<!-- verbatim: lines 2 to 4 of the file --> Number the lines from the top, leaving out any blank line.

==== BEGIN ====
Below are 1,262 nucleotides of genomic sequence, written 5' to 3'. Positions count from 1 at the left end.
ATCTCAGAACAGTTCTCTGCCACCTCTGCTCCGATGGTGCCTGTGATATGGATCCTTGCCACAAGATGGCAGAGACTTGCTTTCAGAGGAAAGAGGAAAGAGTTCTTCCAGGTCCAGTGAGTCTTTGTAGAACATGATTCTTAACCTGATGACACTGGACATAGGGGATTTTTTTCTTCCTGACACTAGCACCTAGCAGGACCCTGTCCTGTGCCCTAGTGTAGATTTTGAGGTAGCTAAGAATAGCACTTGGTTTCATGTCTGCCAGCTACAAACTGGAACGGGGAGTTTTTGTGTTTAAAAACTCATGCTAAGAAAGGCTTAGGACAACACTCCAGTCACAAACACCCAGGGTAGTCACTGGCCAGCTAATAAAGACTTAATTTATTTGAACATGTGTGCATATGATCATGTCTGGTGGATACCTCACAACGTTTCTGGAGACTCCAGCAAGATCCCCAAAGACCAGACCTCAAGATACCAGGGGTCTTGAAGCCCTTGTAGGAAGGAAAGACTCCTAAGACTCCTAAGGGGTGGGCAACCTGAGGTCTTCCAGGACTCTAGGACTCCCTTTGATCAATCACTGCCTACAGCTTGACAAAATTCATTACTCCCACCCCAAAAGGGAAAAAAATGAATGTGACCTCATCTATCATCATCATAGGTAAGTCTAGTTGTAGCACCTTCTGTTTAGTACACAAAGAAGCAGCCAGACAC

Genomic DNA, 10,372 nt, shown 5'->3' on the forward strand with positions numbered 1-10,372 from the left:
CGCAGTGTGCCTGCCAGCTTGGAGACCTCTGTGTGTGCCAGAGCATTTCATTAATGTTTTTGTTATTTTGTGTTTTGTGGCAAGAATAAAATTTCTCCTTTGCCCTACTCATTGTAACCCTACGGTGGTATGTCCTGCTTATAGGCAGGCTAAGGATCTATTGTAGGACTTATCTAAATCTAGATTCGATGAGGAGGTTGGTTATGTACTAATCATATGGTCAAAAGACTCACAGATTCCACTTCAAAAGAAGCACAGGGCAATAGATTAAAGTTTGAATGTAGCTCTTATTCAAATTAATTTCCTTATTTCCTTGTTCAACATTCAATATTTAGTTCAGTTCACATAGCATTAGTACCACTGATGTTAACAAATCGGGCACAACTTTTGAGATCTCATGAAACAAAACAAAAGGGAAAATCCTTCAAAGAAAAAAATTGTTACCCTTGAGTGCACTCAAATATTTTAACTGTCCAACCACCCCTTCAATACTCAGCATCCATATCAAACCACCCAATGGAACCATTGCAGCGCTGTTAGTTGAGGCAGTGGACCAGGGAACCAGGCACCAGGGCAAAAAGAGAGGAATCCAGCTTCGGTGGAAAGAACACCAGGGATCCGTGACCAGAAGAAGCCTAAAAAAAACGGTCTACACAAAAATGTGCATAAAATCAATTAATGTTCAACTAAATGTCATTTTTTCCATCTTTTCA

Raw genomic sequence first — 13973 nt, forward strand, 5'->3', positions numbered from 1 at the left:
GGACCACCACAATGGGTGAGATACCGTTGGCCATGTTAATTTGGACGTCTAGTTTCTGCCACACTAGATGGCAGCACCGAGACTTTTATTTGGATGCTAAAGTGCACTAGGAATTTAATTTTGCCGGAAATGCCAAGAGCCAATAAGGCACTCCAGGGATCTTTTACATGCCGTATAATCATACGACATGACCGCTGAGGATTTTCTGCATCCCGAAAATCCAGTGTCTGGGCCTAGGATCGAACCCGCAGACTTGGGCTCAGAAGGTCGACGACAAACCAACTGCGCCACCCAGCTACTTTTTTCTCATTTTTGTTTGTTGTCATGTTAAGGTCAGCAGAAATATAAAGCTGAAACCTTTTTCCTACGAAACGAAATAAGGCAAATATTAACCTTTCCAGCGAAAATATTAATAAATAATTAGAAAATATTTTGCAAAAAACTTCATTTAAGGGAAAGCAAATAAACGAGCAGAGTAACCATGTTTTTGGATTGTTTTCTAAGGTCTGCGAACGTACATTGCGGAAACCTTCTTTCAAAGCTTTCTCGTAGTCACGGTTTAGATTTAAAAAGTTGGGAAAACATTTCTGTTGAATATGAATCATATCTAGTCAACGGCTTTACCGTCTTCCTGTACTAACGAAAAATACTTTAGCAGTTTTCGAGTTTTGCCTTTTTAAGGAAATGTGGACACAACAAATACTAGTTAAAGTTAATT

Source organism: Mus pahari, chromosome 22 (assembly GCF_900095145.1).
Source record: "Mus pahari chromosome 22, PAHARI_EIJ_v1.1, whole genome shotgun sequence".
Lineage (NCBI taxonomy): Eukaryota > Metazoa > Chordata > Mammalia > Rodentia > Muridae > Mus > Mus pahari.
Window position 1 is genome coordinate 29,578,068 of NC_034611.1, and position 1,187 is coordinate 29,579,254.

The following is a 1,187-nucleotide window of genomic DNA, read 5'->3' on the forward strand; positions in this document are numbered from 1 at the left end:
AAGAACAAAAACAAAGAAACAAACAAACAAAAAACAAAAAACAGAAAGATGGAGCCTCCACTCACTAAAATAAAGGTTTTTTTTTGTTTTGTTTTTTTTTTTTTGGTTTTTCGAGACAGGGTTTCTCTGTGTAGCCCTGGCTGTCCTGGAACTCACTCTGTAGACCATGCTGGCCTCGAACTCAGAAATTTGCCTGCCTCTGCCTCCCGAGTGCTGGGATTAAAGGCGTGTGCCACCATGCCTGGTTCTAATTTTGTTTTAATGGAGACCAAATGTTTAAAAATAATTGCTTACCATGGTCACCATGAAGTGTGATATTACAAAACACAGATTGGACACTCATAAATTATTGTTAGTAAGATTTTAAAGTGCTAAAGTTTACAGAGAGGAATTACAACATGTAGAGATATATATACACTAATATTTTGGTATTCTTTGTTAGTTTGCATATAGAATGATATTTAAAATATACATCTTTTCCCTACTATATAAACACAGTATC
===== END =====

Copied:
ATCTCAGAACAGTTCTCTGCCACCTCTGCTCCGATGGTGCCTGTGATATGGATCCTTGCCACAAGATGGCAGAGACTTGCTTTCAGAGGAAAGAGGAAAGAGTTCTTCCAGGTCCAGTGAGTCTTTGTAGAACATGATTCTTAACCTGATGACACTGGACATAGGGGATTTTTTTCTTCCTGACACTAGCACCTAGCAGGACCCTGTCCTGTGCCCTAGTGTAGATTTTGAGGTAGCTAAGAATAGCACTTGGTTTCATGTCTGCCAGCTACAAACTGGAACGGGGAGTTTTTGTGTTTAAAAACTCATGCTAAGAAAGGCTTAGGACAACACTCCAGTCACAAACACCCAGGGTAGTCACTGGCCAGCTAATAAAGACTTAATTTATTTGAACATGTGTGCATATGATCATGTCTGGTGGATACCTCACAACGTTTCTGGAGACTCCAGCAAGATCCCCAAAGACCAGACCTCAAGATACCAGGGGTCTTGAAGCCCTTGTAGGAAGGAAAGACTCCTAAGACTCCTAAGGGGTGGGCAACCTGAGGTCTTCCAGGACTCTAGGACTCCCTTTGATCAATCACTGCCTACAGCTTGACAAAATTCATTACTCCCACCCCAAAAGGGAAAAAAATGAATGTGACCTCATCTATCATCATCATAGGTAAGTCTAGTTGTAGCACCTTCTGTTTAGTACACAAAGAAGCAGCCAGACAC

Genomic DNA, 10,372 nt, shown 5'->3' on the forward strand with positions numbered 1-10,372 from the left:
CGCAGTGTGCCTGCCAGCTTGGAGACCTCTGTGTGTGCCAGAGCATTTCATTAATGTTTTTGTTATTTTGTGTTTTGTGGCAAGAATAAAATTTCTCCTTTGCCCTACTCATTGTAACCCTACGGTGGTATGTCCTGCTTATAGGCAGGCTAAGGATCTATTGTAGGACTTATCTAAATCTAGATTCGATGAGGAGGTTGGTTATGTACTAATCATATGGTCAAAAGACTCACAGATTCCACTTCAAAAGAAGCACAGGGCAATAGATTAAAGTTTGAATGTAGCTCTTATTCAAATTAATTTCCTTATTTCCTTGTTCAACATTCAATATTTAGTTCAGTTCACATAGCATTAGTACCACTGATGTTAACAAATCGGGCACAACTTTTGAGATCTCATGAAACAAAACAAAAGGGAAAATCCTTCAAAGAAAAAAATTGTTACCCTTGAGTGCACTCAAATATTTTAACTGTCCAACCACCCCTTCAATACTCAGCATCCATATCAAACCACCCAATGGAACCATTGCAGCGCTGTTAGTTGAGGCAGTGGACCAGGGAACCAGGCACCAGGGCAAAAAGAGAGGAATCCAGCTTCGGTGGAAAGAACACCAGGGATCCGTGACCAGAAGAAGCCTAAAAAAAACGGTCTACACAAAAATGTGCATAAAATCAATTAATGTTCAACTAAATGTCATTTTTTCCATCTTTTCA